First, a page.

“There’s a Group for Everyone” by Karen Theckston, Fiat Ventures

Samaritan Woman
Jesus at the Well'
Flickr User tribalicious

3rd Sunday of Lent

My recent obsession has been joining different Facebook groups. Yes, I still use Facebook and I’m OK with it! There’s even commercials about joining groups– “There’s a Facebook group for everyone”! There’s that commercial about a kazoo group, a group for hound lovers and the commercial for the Dads with Daughters group that, although I’m not a Mets fan, makes me tear up every time I see it. One of my current favorite groups is a Due Date group I’m in. It’s open to all mamas who are due with a baby this June. There’s a couple hundred of us in the group and although I’ll likely never meet any of these women IRL, we’ve formed an interesting bond over the past couple of months. We’ve rejoiced when finding out the genders of each others’ babies, cried together when reading about someone’s hard news, shared in the ridiculous cravings we’ve been experiencing (I’ve eaten SO many oranges this pregnancy) and most importantly, prayed for each other and reminded each other that we are not alone in this. It’s a place we can share struggles and questions without judgment. We can even post anonymously if we don’t want anyone else to know the question or comment is coming from us. Again, these are people we will never meet in person, but sometimes it’s nice to be able to hide.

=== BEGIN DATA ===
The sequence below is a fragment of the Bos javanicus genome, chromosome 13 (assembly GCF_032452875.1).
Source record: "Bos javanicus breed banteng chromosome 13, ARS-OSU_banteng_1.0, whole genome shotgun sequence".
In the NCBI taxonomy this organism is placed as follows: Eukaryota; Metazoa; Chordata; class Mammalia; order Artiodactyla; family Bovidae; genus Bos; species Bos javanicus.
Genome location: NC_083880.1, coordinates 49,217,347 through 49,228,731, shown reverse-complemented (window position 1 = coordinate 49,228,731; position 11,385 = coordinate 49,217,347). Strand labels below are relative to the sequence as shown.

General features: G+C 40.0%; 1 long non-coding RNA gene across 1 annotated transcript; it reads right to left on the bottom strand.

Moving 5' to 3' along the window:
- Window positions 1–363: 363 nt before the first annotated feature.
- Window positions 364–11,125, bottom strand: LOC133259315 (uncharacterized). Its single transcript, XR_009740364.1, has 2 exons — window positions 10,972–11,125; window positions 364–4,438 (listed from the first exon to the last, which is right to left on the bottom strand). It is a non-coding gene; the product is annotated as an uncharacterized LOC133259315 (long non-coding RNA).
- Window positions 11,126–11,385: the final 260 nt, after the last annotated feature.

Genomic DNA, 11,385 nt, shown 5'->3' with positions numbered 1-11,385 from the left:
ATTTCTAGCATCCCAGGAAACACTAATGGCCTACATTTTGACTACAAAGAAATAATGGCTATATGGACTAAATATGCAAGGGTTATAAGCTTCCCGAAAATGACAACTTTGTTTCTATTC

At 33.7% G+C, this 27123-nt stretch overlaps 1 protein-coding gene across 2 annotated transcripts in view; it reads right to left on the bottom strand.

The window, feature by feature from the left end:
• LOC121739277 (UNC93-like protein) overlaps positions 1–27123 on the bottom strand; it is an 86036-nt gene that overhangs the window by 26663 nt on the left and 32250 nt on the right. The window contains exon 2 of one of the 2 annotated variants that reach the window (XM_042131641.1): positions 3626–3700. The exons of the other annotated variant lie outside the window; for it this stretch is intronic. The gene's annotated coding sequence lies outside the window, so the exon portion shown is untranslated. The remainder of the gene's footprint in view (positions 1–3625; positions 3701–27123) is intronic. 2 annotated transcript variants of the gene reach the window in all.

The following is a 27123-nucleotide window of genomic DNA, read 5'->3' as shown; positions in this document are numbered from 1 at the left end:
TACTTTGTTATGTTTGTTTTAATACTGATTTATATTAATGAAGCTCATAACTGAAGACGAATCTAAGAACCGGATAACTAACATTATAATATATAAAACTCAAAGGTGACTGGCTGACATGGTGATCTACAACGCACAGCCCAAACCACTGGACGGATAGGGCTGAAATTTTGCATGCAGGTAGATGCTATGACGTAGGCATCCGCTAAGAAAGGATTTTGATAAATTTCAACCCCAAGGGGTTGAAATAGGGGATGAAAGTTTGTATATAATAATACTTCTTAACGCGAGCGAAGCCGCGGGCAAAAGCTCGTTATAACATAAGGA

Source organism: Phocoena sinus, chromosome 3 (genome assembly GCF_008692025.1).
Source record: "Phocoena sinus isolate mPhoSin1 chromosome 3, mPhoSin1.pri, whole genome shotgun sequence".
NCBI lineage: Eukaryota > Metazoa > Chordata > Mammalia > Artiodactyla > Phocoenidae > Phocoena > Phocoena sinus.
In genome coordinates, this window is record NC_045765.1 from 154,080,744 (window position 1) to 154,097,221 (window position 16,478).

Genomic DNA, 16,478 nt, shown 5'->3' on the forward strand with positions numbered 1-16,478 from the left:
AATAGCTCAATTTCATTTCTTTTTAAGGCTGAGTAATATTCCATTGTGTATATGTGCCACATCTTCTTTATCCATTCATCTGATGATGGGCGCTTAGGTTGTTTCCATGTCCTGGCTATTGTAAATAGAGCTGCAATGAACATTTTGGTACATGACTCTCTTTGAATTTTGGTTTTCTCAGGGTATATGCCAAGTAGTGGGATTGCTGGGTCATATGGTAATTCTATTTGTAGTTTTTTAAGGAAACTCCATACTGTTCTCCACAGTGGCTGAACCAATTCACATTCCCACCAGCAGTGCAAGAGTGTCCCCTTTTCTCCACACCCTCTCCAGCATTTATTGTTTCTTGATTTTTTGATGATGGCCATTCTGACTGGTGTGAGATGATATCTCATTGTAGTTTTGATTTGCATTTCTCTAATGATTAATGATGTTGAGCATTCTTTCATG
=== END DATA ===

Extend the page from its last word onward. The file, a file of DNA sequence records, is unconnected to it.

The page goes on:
Posting anonymously can sometime make me feel like the woman at the well from this week’s Gospel. Maybe I’m a little embarrassed of something I’ve done or for not living out my best life, and if no one knows who I am, there’s no way they can judge me. It’s easier to run to a group of strangers on Facebook with struggles or embarrassing questions than to talk to a friend or a family member. A group of strangers won’t likely call you out on what you’re doing wrong in a way that a loved one would.

In the Gospel reading, we hear the woman at the well get called out by Jesus. She has lived a life of shame and chooses to go to the well midday when she knows she shouldn’t encounter anyone that might judge her. But Jesus is there and He knows what she’d done and makes it known to her. He doesn’t do this because He is mean or judgmental, but because He wants her to know the truth; He wants her to know Him and how loved she is. Jesus meets the woman where she’s at. Yes, physically at the well but also in her heart. He knows how to reach her, how to make her listen and how to start a relationship with her. Jesus is doing the same for us.

Lent is the perfect time to open our hearts and say yes to Him and His love. Jesus knows our sins. He knows our shortcomings and struggles. He knows our past, present and future. Jesus is using the Gospel to not only call us out on our struggles, but also to remind us that despite knowing our struggles and sins, He still suffered and died for each one of us. We don’t have to be anonymous with Jesus, He loves us regardless.

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